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Supreme court doesnt help jews stop nazi memorabilia { May 30 2006 }

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May 30, 2006
Supreme Court Passes on Yahoo Nazi Case
MAY 30, 2006 02:42:22 PM | Add Comment (0) | Permalink

The U.S. Supreme Court on Tuesday declined to hear a case in which Yahoo tried to fight a French courtís order banning the companyís sale of Nazi memorabilia.

Two French groups had brought the case to the Supreme Court, saying a lower court ruling could allow Yahoo to use U.S. courts to sue them. But the U.S. court denied their request to hear the case as part of a long list of denials issued Tuesday.

A Yahoo spokeswoman wasnít immediately available for comment.

A lawyer for the Union of Jewish Students in France (UEJF) and the League Against Racism and Anti-Semitism (LICRA) said he was "miffed" the Supreme Court didnít take the case.

The Supreme Courtís denial of the case leaves open the possibility that Yahoo could file a "tit-for-tat countersuit" against the two groups in U.S. courts, said E. Randol Schoenberg, from the law firm Burris & Schoenberg in Los Angeles. It could also allow any defendants in lawsuits that cross national or state boundaries to file their own countersuits in their home jurisdictions, he said.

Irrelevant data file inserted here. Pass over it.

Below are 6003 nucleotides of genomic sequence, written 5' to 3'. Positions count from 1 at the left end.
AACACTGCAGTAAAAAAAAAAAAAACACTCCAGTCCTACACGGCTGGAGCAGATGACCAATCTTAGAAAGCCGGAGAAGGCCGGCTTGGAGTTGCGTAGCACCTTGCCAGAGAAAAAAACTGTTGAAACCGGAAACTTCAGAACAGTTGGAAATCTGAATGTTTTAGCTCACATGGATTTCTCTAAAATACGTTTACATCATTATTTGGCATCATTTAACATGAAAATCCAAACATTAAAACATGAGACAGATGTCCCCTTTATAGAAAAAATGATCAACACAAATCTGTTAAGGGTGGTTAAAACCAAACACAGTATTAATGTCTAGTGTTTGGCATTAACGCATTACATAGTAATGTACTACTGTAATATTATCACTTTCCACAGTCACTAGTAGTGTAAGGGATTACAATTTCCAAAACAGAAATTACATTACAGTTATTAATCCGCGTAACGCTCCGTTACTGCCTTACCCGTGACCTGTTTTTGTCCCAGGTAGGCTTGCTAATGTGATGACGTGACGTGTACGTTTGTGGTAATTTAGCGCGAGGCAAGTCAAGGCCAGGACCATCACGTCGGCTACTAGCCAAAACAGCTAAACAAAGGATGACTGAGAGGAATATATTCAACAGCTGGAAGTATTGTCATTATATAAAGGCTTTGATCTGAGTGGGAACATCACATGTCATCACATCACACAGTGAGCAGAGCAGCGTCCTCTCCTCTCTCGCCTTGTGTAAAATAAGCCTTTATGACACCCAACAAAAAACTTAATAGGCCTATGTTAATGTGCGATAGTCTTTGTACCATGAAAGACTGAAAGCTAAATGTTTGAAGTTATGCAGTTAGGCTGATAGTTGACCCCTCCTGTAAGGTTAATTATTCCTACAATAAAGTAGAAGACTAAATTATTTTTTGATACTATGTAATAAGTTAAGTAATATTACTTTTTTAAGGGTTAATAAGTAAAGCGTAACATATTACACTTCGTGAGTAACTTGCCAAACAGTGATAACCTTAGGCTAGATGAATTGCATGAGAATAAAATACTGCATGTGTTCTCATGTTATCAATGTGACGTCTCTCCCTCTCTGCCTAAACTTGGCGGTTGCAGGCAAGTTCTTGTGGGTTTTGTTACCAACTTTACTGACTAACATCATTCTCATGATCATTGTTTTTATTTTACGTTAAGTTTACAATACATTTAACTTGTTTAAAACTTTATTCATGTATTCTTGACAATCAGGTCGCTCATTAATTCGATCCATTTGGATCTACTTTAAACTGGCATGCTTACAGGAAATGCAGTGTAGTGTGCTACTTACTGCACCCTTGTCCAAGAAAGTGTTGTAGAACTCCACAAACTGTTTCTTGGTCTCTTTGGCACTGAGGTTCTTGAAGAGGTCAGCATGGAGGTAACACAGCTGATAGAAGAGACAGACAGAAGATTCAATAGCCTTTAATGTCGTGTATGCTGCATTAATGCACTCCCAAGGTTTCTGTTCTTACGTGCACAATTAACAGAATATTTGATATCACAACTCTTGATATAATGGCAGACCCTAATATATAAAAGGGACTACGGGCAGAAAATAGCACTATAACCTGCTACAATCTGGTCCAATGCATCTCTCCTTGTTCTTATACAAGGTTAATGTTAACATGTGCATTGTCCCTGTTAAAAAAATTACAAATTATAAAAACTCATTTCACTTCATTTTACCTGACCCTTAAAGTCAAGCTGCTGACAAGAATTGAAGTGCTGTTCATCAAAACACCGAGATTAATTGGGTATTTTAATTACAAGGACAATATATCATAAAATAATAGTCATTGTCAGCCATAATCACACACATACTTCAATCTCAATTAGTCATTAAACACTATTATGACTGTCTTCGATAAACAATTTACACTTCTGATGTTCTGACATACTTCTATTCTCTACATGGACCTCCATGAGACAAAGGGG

"It makes no sense," Schoenberg said of the Supreme Courtís decision. "Itís very complicated, and thatís probably why the court didnít take it. Theyíre only taking easy cases this year."

In 2000, after UEJF and LICRA filed a lawsuit, a French court ruled that Yahoo had to make it impossible for residents of France to participate in Nazi memorabilia auctions. If it failed to comply, Yahoo would have to pay a fine of about US$15 million.

Yahoo at that time decided to remove the Nazi items from its website, saying it would be impossible to filter out users from a specific country to keep them from participating in such auctions and viewing such content. Yahoo later sued UEJF and LICRA in U.S. District Court for the Northern District of California in San Jose to have the French courtís verdict declared unenforceable in the United States, arguing that it violates the right to free speech.

The district court sided with Yahoo, but the French parties filed an appeal with the Ninth U.S. Circuit Court of Appeals in San Francisco. After the French groups won that appeal, Yahoo asked the appeals court to again hear the case with 11 judges. In January, the appeals court dismissed Yahooís appeal.

-Grant Gross, IDG News Service

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